A few weeks ago I was asking on Twitter if anyone had ideas for blog topics and someone - whose name I have since most stupidly forgotten, many apologies - said:
"I would love to hear you talk some time about how you make the magic in your books feel real."Which struck me, after my initial 'Oh, that would be cool' reaction, as a surprisingly difficult question to answer, really. And therefore, probably something I should think/talk about a bit more. So I shall, momentarily (after saying that I'm certain other people made excellent blog topic suggestions to me on Twitter AND in comments.... and I have managed to lose track of or misplace all of them. Maybe some form of undead creature has snacked on my brain after all? Anyone who wants to throw their question or suggestion at me again, I promise to be more careful this time!).
So: magic. All my books have it, in some form or another, to some extent. In two of my books - Daughter of the Flames and FrostFire - any unearthly stuff is confined to the divine power of certain Gods, who speak to, heal, and influence the human characters. In one - The Swan Kingdom - there's a kind of ambient nature magic which is naturally present in the land and all growing things, and some people have the ability to draw on in order to heal and harm. And in Shadows on the Moon there's strong illusion magic which can transform the physical appearance of things, and which for certain people might develop into the talent to transform and even create matter itself.
Each of these kinds of magic is distinct, so each of them called on different descriptive techniques, which I'll talk about in a bit. But at the base level, when you're talking about magic you are talking about something which doesn't exist (as far as I've experienced, though my fingers are still crossed) here in the real world. Which leaves you with both a blessing AND problem as a writer. A completely blank slate.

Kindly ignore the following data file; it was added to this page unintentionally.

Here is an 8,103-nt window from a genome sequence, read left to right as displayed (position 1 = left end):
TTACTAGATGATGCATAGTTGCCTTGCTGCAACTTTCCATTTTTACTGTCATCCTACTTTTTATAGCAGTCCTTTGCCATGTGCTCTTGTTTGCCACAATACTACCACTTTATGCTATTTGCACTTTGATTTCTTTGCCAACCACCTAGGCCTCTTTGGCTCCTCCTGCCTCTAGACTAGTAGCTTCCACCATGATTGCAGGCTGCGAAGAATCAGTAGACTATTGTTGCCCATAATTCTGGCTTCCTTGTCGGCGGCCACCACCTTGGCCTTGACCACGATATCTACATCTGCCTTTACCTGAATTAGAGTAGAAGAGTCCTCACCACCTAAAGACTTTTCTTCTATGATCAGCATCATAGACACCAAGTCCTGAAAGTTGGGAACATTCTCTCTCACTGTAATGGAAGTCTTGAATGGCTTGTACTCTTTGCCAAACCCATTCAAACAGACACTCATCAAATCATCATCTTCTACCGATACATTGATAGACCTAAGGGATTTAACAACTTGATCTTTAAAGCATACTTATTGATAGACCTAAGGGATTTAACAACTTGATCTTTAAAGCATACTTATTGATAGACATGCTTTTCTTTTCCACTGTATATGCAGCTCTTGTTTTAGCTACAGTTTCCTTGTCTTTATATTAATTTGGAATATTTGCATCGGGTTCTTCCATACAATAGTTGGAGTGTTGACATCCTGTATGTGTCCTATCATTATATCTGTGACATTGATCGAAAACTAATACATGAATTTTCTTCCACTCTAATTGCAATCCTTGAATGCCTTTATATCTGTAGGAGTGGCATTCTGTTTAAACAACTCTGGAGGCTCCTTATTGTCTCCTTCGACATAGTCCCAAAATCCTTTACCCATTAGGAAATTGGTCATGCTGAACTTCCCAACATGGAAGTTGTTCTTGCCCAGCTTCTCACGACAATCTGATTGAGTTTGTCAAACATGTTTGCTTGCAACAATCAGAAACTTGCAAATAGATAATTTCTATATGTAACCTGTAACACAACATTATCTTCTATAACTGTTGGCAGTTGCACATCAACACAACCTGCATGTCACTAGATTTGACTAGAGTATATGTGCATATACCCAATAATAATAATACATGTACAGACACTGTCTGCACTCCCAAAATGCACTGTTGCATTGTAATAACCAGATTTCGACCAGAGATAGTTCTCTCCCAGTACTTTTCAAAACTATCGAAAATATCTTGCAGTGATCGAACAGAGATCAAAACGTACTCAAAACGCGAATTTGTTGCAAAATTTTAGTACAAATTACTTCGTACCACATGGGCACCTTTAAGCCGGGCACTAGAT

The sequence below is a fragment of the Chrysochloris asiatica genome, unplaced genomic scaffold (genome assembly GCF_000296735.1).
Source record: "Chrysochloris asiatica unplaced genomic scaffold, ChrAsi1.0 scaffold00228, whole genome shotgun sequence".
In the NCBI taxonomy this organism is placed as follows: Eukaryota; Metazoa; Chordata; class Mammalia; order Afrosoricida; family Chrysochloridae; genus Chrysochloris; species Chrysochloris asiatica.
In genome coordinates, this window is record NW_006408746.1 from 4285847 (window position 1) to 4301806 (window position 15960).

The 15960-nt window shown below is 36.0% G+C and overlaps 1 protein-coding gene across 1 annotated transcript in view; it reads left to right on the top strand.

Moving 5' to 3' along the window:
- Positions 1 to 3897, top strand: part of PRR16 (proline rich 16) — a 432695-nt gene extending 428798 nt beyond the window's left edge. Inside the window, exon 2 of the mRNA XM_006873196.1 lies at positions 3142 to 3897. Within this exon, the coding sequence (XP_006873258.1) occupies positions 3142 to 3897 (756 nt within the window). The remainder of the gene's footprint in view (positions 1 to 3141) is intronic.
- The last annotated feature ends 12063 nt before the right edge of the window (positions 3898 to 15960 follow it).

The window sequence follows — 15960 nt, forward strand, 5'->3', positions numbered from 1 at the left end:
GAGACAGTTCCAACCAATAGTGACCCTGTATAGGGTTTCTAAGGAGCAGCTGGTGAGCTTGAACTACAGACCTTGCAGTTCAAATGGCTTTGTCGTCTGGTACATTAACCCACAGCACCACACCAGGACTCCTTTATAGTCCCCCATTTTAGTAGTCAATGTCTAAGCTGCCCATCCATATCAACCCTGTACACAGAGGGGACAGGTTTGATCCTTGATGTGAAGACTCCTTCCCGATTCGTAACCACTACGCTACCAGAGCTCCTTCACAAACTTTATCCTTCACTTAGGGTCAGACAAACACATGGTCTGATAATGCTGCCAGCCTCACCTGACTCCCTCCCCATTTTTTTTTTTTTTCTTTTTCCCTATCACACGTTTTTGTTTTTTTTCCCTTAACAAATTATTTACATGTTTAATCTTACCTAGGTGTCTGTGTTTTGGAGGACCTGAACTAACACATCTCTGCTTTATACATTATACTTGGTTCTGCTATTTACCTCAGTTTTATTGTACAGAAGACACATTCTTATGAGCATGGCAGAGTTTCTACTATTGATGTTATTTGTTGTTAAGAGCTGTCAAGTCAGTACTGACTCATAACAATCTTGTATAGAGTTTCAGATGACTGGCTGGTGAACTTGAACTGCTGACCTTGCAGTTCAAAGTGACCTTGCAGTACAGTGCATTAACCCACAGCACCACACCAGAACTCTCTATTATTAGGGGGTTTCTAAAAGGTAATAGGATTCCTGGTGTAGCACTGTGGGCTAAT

If I want to describe the sensations of being submerged up to the waist in icy water, I'm on firm ground because everyone knows, at the very least, what cold water feels like. Their memories will fill in the gaps in my descriptions with *empathy*, which is a writer's gold dust. The same goes for emotions. Show readers that a character is angry or in pain; they draw on their memories of anger and pain, imagine themselves in that position and fill in those gaps. Even if I describe something like falling in love - which some of my readers may never have done yet, themselves - there's enough handy shorthand about how this feels for the reader to draw on memories of other kinds of love and emotion and put themselves there in the character's heart.
Okay, yes, this does mean that in describing real life things, sometimes you're automatically going to be putting cliches in your first draft. But when you come back to these moments later on you can pare down the descriptions, cut away the cliches to reveal the essential parts of the experience of the character, find unique new ways to depict these familiar (or oft described) sensations.